Archive for November 5th, 2013

Vacuum in a Power Plant Condenser

Tuesday, November 5th, 2013

      Last time we discussed the key functions of the make-up valve in the power plant water-to-steam cycle.   Today we’re going to talk about a vacuum.   No, not the kind you use around the house, the kind that’s created by the condenser inside a power plant.

      As discussed previously, the condenser is a piece of equipment that turns turbine exhaust steam back into water.   The water that’s formed during this process is known as condensate, and its density is higher than that of the steam it shares space with inside the condenser.   That difference in density is what creates the vacuum inside the condenser vessel.   Put another way, the increase in density along with the condenser’s airtight design prevent air from rushing in from outside to occupy any of the space inside the condenser, a desirable condition from an efficiency standpoint.

      But to understand how all this works we’ll first have to gain an understanding of what is meant by density.   A textbook would define it as the mass of a substance divided by the amount of space that that substance occupies.    Let’s take steam and water for example.   One pound of steam at 212°F forms a vapor cloud that occupies 26.78 cubic feet of space.   If we condensed that pound of steam back into water at the same temperature, it would just about fit into a 16 ounce glass and occupy a mere 0.017 cubic feet.

Power plant condenser vacuum.

      The huge difference in their volumes is due to the fact that steam contains more than five times the heat energy that unheated water does.    That energy makes the molecules in a cloud of steam more active, causing them to collide against each other with great force, spread apart, and occupy a larger space.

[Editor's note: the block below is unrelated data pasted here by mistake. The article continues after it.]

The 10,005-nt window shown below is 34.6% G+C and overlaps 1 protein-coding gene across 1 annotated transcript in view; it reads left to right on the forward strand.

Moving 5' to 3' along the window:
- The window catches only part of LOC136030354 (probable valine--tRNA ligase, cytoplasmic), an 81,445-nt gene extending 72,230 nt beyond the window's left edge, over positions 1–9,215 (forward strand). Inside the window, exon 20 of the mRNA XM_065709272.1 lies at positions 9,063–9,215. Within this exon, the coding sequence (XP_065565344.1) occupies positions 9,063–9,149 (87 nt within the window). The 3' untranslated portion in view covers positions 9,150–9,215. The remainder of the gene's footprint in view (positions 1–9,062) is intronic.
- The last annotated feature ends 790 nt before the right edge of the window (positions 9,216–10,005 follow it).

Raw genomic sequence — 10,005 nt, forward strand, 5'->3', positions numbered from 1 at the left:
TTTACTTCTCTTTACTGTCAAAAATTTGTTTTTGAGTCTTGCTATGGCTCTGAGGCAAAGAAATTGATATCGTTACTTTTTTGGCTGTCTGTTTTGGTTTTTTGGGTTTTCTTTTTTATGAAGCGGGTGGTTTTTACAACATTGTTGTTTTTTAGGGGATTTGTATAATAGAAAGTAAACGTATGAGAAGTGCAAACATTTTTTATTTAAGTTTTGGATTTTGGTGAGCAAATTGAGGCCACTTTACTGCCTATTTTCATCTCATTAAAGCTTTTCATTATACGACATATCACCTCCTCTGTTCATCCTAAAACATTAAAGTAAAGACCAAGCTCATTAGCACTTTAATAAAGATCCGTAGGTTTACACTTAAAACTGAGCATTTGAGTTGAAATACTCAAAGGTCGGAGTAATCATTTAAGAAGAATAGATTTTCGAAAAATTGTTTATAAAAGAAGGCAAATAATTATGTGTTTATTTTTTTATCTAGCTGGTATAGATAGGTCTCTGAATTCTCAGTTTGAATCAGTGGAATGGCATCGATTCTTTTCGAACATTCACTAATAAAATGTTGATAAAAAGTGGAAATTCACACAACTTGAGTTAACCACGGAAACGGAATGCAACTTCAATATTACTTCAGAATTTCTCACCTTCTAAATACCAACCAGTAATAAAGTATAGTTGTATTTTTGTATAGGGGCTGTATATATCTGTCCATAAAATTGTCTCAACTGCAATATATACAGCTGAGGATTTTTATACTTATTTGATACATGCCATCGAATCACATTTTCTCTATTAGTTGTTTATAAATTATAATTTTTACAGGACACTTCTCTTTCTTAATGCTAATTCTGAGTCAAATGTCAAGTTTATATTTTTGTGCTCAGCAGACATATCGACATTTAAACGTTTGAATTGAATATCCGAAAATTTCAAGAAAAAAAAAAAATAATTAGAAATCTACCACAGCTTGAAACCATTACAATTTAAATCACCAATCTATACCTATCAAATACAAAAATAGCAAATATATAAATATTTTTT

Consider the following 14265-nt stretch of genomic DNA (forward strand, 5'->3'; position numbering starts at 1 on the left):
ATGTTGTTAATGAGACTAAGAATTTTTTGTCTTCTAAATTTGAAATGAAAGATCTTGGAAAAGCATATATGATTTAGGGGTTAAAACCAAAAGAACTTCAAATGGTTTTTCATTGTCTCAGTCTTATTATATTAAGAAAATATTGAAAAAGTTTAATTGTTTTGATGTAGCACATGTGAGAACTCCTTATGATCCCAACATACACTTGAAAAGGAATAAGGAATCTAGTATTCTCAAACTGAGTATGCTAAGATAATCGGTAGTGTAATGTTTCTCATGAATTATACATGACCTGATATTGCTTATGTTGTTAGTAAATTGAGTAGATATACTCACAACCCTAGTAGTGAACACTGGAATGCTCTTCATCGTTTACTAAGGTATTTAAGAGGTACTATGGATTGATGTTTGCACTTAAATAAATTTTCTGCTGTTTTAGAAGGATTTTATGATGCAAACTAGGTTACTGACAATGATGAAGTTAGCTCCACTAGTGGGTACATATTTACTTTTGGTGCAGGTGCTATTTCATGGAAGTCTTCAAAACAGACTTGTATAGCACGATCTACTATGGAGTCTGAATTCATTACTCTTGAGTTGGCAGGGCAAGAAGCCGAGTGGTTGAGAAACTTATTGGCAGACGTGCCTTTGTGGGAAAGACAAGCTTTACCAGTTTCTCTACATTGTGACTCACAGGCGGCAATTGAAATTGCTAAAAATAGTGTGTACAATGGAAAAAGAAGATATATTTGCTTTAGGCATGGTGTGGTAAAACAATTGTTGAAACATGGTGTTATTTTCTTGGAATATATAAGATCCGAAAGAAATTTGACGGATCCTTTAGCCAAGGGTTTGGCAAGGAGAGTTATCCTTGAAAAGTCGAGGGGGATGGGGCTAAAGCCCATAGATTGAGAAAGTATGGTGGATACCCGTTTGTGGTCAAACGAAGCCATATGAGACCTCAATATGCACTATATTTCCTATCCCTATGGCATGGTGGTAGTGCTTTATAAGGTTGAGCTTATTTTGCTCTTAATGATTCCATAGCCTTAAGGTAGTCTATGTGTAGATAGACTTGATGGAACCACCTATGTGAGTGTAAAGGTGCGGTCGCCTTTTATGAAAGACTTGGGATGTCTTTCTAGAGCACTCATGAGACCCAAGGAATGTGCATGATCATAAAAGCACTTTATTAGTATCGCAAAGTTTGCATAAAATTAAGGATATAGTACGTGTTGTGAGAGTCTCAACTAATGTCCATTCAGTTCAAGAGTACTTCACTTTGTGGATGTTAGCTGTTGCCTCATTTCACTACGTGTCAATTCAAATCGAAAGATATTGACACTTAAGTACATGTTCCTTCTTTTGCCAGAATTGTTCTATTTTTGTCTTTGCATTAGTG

If you’re wondering what change in density has to do with vacuum in the condenser, allow me to offer an analogy.   Ever canned any produce, like tomatoes, in glass jars to over-winter?   Not likely, as this once common survival tactic has nearly become a lost art.   But the vacuum created inside the condenser is much like the vacuum created within a mason jar during canning.

      Inside the glass mason jar, a small space is intentionally left between the tomatoes and lid.   During the process of boiling, or heat sterilization, this space fills with steam.   Then during cooling the trapped steam condenses into water.   This condensation creates the vacuum that sucks down on the jar’s lid, giving it an airtight seal, a condition which won’t allow bacteria to grow on our canned foods.   You see, like us bacteria need oxygen to live, but thanks to the vacuum inside our cooked mason jar no air containing oxygen will remain inside to harbor it.

      Next time we’ll continue our discussion on vacuum to see how it’s used to increase a steam turbine’s efficiency.

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